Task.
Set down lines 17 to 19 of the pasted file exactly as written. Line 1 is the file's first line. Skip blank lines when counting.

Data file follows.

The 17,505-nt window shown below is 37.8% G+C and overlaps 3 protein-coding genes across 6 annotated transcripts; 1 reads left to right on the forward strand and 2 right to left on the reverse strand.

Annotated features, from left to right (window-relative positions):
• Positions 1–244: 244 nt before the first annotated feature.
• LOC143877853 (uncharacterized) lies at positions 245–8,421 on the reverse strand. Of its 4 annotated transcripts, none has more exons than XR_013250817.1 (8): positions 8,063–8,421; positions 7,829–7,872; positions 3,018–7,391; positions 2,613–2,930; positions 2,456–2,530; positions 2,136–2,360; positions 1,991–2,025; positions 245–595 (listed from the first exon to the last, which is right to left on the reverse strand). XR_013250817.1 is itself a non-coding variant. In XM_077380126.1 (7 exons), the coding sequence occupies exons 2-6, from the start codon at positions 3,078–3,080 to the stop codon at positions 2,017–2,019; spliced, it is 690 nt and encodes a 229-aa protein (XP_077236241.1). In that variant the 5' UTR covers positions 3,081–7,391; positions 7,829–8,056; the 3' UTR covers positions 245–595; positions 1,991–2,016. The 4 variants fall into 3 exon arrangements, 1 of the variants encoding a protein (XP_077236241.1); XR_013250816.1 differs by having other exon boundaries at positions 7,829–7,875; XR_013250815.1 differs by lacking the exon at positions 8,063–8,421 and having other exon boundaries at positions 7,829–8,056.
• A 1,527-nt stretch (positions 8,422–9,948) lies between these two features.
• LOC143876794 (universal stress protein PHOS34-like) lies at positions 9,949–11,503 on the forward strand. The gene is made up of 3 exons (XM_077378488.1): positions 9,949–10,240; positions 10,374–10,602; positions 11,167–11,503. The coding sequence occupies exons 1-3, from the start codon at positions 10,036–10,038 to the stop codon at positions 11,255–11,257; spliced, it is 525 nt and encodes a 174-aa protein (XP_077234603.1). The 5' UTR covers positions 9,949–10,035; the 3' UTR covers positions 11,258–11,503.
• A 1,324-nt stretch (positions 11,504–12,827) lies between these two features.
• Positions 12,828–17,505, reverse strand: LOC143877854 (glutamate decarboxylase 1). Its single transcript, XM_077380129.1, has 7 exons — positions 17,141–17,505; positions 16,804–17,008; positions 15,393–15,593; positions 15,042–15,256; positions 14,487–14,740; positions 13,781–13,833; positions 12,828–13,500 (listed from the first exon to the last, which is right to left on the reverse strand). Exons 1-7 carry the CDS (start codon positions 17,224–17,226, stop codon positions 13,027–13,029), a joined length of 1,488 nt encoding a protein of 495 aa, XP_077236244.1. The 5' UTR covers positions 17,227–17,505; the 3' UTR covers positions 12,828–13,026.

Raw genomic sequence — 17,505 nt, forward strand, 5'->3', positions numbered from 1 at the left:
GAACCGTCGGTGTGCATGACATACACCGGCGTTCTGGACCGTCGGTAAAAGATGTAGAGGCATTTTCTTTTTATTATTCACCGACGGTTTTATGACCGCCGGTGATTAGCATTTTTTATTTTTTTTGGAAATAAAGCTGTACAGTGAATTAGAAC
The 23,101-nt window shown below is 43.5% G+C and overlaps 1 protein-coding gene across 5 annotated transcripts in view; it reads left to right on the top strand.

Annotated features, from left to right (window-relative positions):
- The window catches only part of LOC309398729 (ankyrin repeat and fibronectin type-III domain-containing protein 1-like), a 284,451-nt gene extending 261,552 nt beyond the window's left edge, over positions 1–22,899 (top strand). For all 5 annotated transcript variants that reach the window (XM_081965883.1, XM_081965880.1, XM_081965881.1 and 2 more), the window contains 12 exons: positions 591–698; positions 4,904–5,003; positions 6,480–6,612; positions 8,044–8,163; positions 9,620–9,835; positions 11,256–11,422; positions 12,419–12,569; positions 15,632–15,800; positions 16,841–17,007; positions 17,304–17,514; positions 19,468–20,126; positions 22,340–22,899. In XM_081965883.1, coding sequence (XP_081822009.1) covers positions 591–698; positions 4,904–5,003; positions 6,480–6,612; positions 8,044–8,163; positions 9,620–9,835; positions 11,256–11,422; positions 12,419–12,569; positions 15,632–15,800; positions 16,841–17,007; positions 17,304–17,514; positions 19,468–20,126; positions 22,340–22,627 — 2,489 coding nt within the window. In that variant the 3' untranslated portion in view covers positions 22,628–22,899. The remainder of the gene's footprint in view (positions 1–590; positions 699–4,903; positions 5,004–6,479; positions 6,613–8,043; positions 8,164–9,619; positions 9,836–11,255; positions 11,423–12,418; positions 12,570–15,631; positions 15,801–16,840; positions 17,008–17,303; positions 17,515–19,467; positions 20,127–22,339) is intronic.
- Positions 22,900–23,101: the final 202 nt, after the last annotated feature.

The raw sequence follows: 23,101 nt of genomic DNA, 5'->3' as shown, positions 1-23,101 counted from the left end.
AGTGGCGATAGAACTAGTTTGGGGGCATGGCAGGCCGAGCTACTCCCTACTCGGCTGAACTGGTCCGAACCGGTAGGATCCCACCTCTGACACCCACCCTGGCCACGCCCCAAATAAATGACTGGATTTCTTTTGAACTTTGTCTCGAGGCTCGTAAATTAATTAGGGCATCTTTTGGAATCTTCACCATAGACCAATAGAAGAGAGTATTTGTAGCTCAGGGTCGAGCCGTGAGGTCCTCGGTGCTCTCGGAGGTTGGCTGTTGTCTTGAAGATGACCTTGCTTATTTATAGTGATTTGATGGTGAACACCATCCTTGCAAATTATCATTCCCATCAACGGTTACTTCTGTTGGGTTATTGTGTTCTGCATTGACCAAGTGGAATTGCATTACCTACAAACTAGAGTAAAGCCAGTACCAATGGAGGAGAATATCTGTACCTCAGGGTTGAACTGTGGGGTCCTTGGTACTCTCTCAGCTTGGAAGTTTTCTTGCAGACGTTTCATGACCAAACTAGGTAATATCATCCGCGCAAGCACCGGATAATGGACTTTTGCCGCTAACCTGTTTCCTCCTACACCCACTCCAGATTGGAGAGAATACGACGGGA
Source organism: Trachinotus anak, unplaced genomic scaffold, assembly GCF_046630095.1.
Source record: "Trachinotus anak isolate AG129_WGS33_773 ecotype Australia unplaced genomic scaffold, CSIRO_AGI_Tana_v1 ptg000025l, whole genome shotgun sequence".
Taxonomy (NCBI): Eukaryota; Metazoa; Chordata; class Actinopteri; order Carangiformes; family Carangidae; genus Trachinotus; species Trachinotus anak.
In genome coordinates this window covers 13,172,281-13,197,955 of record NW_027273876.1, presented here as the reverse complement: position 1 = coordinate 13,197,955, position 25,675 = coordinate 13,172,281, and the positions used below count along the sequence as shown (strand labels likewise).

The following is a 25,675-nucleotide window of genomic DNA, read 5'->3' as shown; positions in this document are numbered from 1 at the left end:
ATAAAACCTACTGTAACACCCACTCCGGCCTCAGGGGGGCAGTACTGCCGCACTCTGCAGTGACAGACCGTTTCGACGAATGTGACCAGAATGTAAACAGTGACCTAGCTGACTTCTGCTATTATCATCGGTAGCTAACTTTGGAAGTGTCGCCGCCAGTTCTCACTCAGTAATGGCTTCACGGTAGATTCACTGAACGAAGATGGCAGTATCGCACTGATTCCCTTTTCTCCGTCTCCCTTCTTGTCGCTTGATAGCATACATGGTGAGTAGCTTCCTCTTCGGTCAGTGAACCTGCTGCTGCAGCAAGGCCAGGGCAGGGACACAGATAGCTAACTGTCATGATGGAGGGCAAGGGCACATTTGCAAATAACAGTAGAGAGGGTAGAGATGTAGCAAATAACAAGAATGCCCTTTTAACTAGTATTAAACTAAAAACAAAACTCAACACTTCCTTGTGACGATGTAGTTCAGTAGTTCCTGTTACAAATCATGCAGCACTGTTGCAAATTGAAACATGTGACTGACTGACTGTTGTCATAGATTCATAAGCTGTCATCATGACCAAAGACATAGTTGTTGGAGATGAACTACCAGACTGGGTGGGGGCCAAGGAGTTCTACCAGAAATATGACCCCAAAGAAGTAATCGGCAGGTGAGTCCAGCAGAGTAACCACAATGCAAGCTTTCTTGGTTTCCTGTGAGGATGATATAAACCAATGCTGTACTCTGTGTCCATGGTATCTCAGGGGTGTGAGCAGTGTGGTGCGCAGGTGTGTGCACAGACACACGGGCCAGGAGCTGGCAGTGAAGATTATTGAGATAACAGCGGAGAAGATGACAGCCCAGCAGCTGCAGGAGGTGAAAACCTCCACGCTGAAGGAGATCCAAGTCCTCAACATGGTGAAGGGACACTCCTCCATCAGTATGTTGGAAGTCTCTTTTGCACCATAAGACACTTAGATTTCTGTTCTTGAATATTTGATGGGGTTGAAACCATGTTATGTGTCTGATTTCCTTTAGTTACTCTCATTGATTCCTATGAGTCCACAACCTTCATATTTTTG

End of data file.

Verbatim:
Source organism: Trachinotus anak, unplaced genomic scaffold, assembly GCF_046630095.1.
Source record: "Trachinotus anak isolate AG129_WGS33_773 ecotype Australia unplaced genomic scaffold, CSIRO_AGI_Tana_v1 ptg000025l, whole genome shotgun sequence".
Taxonomy (NCBI): Eukaryota; Metazoa; Chordata; class Actinopteri; order Carangiformes; family Carangidae; genus Trachinotus; species Trachinotus anak.